And then we were at the bus terminus at Valletta: terminus not terminal, I suppose, because there isn't a building. It's just the parking lot the buses run from. It was a bright sunny day, and I was feeling really good about being back here, but I got a jolt when I got to the guesthouse. The owner explained to me something I had not understood on the phone when I made the reservation for several weeks: she operates as a bed and breakfast and charges by the person, not the room. Therefore my room, which has two beds, would normally make twice as much money for her if a couple were staying there. So she suggested I should pay more (not double) but more than the 20 euros I was expecting to pay if I wanted to stay for such a long time as I was planning. Those of you who know me well know that sudden changes of plan make me very anxious and uneasy. I wasn't ready to think about staying the entire length of time at a rather higher rate, and spend more money than I had such of loosely alloted in my head, but I understood her interest in making more money off the room if possible. Several ideas and possibilities and ponderings passed through my mind as well as between her and me over the next 24 hours, and I checked out other places to stay, not immediately, but later this month--and that's why I ran into the girl from Seattle again: the hotel where she is working is right down the street from the guesthouse. I also looked into another guesthouse--significantly cheaper, but not as attractive and spruced up--and the Europa Hotel, which I stayed in last time in Sliema. After all this worrying and fretting and feeling disoriented, the upshoot is this: I will stay here in Valletta for three more weeks (22 days in all) at the original price I thought I would have, and then I will move over to Sliema and stay in the Europa again: it will cost a little more, but I will have my own bath and TV. I won't have a room overlooking the Mediterranean this time, but the booking agent promised me a room at the back, which will have a balcony overlooking the backyard--whatever that turns out to be--and I will be on the top or next to the top floor, which should be quieter. The Europa has been spruced up in the past three years, so it doesn't seem a bad deal to pay a little more than before. I saw lots of students there, but also a number of old people like me, so hopefully it will be quiet enough for me, especially as I will be at the back away from the club on the ground floor.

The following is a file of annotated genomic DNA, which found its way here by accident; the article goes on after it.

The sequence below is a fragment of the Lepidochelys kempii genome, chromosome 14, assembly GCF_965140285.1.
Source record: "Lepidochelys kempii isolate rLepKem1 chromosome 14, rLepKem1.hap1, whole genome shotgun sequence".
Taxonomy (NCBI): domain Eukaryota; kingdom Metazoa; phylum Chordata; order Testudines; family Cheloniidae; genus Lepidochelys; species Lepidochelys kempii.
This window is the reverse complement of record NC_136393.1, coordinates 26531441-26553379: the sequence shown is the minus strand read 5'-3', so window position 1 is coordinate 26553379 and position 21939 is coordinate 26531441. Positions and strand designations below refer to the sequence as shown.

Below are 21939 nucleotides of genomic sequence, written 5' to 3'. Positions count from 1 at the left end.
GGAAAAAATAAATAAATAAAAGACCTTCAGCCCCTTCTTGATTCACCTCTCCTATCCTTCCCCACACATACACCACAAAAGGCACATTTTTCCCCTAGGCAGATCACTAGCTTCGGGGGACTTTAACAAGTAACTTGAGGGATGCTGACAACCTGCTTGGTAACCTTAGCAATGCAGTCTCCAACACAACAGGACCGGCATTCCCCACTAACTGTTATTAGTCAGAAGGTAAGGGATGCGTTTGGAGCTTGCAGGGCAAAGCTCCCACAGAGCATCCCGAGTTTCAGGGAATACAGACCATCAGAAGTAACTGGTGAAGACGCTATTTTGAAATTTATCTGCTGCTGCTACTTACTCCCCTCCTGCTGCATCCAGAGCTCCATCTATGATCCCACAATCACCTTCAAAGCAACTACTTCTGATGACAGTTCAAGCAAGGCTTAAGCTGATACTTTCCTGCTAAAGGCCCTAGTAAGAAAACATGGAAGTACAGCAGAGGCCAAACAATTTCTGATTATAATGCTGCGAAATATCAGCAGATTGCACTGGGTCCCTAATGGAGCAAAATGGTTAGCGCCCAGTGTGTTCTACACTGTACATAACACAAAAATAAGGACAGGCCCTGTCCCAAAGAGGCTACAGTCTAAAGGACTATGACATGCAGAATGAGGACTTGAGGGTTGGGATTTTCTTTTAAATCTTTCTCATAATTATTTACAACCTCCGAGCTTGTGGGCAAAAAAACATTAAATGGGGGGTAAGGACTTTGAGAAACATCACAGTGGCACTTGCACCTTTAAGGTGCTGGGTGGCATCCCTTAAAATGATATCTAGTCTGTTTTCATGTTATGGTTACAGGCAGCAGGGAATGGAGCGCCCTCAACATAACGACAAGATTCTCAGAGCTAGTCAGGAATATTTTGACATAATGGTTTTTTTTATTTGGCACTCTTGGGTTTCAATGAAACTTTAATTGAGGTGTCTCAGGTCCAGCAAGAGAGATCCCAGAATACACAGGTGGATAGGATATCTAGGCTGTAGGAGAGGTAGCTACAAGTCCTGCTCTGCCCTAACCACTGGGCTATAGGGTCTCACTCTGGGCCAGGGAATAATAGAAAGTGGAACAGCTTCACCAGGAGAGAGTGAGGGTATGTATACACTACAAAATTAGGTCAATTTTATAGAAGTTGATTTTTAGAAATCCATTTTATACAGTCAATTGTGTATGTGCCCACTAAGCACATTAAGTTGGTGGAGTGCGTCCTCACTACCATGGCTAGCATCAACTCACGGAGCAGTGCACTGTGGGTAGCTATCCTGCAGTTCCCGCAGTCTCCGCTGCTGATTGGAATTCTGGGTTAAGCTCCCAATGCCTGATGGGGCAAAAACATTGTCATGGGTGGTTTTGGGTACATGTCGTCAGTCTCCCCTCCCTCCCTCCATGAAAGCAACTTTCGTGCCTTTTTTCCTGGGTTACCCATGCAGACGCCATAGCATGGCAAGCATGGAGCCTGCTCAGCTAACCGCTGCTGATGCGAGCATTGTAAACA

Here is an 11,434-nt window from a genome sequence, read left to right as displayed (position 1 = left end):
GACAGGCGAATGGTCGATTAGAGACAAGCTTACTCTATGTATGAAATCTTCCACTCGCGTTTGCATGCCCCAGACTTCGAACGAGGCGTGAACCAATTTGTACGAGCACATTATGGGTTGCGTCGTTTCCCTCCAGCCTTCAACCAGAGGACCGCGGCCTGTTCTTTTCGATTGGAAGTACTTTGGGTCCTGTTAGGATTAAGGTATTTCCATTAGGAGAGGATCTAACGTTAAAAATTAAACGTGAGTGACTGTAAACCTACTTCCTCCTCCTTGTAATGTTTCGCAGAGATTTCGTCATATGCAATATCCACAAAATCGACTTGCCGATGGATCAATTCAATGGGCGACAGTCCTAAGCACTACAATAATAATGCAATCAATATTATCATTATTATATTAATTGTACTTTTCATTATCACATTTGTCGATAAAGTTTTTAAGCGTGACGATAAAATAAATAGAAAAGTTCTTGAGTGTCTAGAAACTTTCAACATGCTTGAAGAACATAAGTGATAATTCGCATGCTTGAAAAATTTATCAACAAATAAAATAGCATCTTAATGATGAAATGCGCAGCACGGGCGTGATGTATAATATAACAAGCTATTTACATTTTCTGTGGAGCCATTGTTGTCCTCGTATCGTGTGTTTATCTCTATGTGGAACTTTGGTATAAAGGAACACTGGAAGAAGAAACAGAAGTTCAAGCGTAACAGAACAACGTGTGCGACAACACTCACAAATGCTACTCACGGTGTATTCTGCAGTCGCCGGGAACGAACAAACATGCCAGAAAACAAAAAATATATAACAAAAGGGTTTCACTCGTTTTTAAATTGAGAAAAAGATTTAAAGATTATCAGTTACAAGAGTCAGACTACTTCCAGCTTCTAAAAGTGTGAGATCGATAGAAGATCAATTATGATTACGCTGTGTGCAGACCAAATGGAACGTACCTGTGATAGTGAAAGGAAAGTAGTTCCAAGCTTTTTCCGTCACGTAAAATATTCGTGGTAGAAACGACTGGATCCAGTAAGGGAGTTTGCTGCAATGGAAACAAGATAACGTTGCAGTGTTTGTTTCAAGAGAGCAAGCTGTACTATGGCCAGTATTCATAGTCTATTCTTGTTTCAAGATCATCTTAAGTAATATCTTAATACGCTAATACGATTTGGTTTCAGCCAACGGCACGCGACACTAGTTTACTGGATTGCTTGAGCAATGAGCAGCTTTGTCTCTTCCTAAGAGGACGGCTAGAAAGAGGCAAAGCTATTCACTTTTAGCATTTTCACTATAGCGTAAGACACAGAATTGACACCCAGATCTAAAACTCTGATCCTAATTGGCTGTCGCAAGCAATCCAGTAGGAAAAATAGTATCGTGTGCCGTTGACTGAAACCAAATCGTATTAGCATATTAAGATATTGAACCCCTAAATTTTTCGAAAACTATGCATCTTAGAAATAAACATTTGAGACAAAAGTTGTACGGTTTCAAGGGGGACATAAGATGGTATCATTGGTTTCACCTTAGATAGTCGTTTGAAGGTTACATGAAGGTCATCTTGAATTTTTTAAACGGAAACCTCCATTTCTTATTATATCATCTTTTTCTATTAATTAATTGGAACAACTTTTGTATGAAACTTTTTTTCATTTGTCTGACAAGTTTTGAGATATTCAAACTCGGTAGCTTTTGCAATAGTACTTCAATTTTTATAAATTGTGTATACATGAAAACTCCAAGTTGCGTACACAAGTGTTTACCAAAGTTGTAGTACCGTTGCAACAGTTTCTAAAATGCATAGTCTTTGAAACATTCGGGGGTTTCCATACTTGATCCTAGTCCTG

Well, all of that didn't get finalized until about 4 p.m. today so I was feeling frazzled and fretful for a while. Fortunately I had things to do which kept me occupied--though one or two of them were kind of frazzling as well. I went to a Vodafone shop to buy an "Internet key" (which is what they call the USB modem for mobile broadband) and a month's (or 3 GB) of usage. Since I had not had terribly rewarding experiences with mobile broadband before, I was apprehensive, but was hoping (and still am) that Malta's size will make coverage more regular. A few hours later when I got back to the room, got showered, got ready to plug it up and see if it would work, it didn't! I kept trying and trying, though, and finally it just sort of clicked in. I don't know why it didn't at first, but I'm glad it did later. I'm hoping it will start right up later this evening when I try it again (and hope to get this entry posted) with no problem. I guess you can't wish me luck because by the time you are reading this, it will either already have performed or I will have had to return to the Vodafone store to have things checked out, and then have had it perform correctly.